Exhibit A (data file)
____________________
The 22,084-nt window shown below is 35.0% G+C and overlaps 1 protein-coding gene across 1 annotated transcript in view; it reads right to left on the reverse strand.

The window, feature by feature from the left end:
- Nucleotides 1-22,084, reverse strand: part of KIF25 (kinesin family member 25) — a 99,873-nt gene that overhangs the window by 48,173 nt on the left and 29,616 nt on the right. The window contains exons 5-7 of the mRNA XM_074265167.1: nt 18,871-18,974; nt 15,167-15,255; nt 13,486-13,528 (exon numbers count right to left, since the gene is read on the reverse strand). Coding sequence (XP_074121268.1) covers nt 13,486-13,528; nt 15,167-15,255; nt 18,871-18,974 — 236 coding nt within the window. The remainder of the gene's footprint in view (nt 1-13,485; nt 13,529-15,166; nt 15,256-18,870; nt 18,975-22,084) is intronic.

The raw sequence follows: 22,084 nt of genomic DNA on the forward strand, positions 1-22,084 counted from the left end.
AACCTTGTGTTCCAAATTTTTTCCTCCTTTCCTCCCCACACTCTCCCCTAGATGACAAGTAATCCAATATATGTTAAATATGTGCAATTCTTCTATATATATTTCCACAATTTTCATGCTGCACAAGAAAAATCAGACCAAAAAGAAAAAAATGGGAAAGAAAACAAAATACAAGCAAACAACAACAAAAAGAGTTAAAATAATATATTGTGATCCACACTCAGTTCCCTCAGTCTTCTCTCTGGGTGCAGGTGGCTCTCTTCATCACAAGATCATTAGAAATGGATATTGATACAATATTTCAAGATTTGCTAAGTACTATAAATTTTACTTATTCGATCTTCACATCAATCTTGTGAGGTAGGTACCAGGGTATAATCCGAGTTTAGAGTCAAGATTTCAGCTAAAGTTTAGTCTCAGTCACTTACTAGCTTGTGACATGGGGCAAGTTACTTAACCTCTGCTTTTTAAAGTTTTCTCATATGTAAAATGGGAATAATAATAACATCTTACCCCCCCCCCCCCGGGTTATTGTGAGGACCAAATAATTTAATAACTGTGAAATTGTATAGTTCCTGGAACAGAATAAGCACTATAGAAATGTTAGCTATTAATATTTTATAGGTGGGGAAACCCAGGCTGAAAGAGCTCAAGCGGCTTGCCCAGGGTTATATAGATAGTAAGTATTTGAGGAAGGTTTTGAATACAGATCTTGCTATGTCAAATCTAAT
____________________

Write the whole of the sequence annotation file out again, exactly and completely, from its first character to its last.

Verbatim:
The 22,084-nt window shown below is 35.0% G+C and overlaps 1 protein-coding gene across 1 annotated transcript in view; it reads right to left on the reverse strand.

The window, feature by feature from the left end:
- Nucleotides 1-22,084, reverse strand: part of KIF25 (kinesin family member 25) — a 99,873-nt gene that overhangs the window by 48,173 nt on the left and 29,616 nt on the right. The window contains exons 5-7 of the mRNA XM_074265167.1: nt 18,871-18,974; nt 15,167-15,255; nt 13,486-13,528 (exon numbers count right to left, since the gene is read on the reverse strand). Coding sequence (XP_074121268.1) covers nt 13,486-13,528; nt 15,167-15,255; nt 18,871-18,974 — 236 coding nt within the window. The remainder of the gene's footprint in view (nt 1-13,485; nt 13,529-15,166; nt 15,256-18,870; nt 18,975-22,084) is intronic.

The raw sequence follows: 22,084 nt of genomic DNA on the forward strand, positions 1-22,084 counted from the left end.
AACCTTGTGTTCCAAATTTTTTCCTCCTTTCCTCCCCACACTCTCCCCTAGATGACAAGTAATCCAATATATGTTAAATATGTGCAATTCTTCTATATATATTTCCACAATTTTCATGCTGCACAAGAAAAATCAGACCAAAAAGAAAAAAATGGGAAAGAAAACAAAATACAAGCAAACAACAACAAAAAGAGTTAAAATAATATATTGTGATCCACACTCAGTTCCCTCAGTCTTCTCTCTGGGTGCAGGTGGCTCTCTTCATCACAAGATCATTAGAAATGGATATTGATACAATATTTCAAGATTTGCTAAGTACTATAAATTTTACTTATTCGATCTTCACATCAATCTTGTGAGGTAGGTACCAGGGTATAATCCGAGTTTAGAGTCAAGATTTCAGCTAAAGTTTAGTCTCAGTCACTTACTAGCTTGTGACATGGGGCAAGTTACTTAACCTCTGCTTTTTAAAGTTTTCTCATATGTAAAATGGGAATAATAATAACATCTTACCCCCCCCCCCCCGGGTTATTGTGAGGACCAAATAATTTAATAACTGTGAAATTGTATAGTTCCTGGAACAGAATAAGCACTATAGAAATGTTAGCTATTAATATTTTATAGGTGGGGAAACCCAGGCTGAAAGAGCTCAAGCGGCTTGCCCAGGGTTATATAGATAGTAAGTATTTGAGGAAGGTTTTGAATACAGATCTTGCTATGTCAAATCTAAT